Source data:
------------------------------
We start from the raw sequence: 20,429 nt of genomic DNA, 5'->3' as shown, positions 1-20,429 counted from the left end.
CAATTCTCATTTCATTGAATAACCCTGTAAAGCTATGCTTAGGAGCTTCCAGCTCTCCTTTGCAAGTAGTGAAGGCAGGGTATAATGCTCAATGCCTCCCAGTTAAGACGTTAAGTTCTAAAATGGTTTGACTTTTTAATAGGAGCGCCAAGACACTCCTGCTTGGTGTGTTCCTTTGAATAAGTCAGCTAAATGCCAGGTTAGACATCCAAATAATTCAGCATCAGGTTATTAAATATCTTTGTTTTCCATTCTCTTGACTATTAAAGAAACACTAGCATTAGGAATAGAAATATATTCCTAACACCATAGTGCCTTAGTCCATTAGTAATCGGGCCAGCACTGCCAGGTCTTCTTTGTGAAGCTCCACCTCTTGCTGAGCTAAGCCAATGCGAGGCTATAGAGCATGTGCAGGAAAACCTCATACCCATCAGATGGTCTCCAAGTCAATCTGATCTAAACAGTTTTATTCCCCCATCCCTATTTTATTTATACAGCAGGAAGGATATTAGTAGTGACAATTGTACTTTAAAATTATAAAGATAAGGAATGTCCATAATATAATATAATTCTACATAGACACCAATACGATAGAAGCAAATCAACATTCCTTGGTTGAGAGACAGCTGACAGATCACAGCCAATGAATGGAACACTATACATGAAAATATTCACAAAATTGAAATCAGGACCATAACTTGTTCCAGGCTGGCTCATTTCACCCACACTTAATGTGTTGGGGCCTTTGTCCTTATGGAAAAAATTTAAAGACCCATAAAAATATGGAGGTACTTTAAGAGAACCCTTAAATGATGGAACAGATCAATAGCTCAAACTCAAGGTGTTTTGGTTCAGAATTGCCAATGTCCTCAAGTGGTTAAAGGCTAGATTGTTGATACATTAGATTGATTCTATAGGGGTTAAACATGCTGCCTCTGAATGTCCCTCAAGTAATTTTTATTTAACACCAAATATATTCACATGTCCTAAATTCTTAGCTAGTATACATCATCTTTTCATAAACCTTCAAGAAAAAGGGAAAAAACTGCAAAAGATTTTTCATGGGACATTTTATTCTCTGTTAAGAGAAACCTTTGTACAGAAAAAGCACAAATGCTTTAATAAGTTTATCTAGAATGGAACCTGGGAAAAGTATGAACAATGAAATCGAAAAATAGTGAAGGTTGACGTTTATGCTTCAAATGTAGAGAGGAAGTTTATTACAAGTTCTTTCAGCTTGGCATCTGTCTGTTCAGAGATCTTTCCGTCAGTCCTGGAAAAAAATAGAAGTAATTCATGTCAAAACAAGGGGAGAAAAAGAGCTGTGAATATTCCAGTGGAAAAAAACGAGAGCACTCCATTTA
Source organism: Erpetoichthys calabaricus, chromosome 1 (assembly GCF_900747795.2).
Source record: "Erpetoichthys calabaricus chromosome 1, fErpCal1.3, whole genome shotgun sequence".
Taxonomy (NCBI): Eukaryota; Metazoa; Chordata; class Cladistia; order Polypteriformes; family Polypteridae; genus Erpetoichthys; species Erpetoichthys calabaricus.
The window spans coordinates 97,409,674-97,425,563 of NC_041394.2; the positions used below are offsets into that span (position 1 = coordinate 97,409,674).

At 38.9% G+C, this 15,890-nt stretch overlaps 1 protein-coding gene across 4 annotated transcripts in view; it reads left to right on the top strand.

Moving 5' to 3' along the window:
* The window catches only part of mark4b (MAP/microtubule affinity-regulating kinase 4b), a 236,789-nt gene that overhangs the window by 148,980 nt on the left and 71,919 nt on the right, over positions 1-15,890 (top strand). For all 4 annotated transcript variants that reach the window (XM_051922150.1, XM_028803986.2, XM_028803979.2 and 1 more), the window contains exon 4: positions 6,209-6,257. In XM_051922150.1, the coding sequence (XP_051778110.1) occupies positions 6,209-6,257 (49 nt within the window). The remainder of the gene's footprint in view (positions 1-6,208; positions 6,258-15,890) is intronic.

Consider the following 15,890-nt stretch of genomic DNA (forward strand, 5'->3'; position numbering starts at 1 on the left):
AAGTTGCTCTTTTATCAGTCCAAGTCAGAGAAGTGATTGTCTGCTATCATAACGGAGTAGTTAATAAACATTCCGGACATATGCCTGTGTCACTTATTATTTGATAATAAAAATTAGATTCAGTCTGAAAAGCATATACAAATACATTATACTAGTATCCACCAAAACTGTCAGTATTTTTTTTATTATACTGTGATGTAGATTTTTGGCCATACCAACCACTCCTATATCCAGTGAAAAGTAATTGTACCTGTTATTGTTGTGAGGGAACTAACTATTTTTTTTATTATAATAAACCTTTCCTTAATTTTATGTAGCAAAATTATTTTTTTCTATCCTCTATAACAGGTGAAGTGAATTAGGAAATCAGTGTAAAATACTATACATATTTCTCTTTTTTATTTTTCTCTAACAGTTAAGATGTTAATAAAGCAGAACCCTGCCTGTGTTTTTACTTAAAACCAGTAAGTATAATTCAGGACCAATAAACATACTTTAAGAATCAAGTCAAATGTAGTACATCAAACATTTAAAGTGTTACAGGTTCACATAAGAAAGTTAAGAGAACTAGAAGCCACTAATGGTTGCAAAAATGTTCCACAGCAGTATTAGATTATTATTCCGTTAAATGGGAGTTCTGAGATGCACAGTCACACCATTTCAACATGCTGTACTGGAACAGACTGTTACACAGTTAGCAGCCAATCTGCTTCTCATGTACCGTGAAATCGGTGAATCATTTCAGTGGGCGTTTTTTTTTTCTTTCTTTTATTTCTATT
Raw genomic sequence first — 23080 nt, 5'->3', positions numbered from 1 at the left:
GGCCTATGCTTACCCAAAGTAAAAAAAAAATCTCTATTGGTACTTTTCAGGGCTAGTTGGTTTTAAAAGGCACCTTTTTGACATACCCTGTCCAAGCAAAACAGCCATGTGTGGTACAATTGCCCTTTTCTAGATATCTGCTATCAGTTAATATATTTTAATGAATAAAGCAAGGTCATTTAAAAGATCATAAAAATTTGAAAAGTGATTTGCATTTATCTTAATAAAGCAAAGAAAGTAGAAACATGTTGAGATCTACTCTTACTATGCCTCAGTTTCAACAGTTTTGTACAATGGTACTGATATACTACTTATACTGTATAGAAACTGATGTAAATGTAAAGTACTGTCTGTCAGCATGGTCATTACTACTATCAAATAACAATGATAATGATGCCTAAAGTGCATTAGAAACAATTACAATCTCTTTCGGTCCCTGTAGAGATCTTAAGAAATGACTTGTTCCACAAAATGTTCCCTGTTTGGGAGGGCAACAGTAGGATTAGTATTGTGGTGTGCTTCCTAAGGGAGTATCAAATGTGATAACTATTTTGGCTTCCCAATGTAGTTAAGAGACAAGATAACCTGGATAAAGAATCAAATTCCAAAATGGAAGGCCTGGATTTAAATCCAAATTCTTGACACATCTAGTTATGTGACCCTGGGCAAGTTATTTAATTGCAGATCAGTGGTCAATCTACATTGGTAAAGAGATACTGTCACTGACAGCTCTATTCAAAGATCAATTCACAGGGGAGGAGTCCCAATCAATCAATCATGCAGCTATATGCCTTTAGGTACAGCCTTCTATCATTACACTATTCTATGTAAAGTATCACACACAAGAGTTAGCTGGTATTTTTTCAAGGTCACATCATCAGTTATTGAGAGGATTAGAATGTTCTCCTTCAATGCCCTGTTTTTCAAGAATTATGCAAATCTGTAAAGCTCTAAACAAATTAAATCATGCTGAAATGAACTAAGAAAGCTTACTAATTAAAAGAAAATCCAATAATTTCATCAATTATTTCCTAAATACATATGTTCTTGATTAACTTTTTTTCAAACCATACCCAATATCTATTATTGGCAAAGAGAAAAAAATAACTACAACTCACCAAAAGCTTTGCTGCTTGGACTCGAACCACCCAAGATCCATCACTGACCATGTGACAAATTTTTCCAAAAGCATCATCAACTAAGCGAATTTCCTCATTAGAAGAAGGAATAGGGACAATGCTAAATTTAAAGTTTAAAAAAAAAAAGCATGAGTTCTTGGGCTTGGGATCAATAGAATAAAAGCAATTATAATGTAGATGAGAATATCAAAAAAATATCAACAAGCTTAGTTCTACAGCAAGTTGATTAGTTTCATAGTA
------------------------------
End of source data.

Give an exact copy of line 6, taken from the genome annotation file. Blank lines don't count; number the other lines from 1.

The window spans coordinates 97,409,674-97,425,563 of NC_041394.2; the positions used below are offsets into that span (position 1 = coordinate 97,409,674).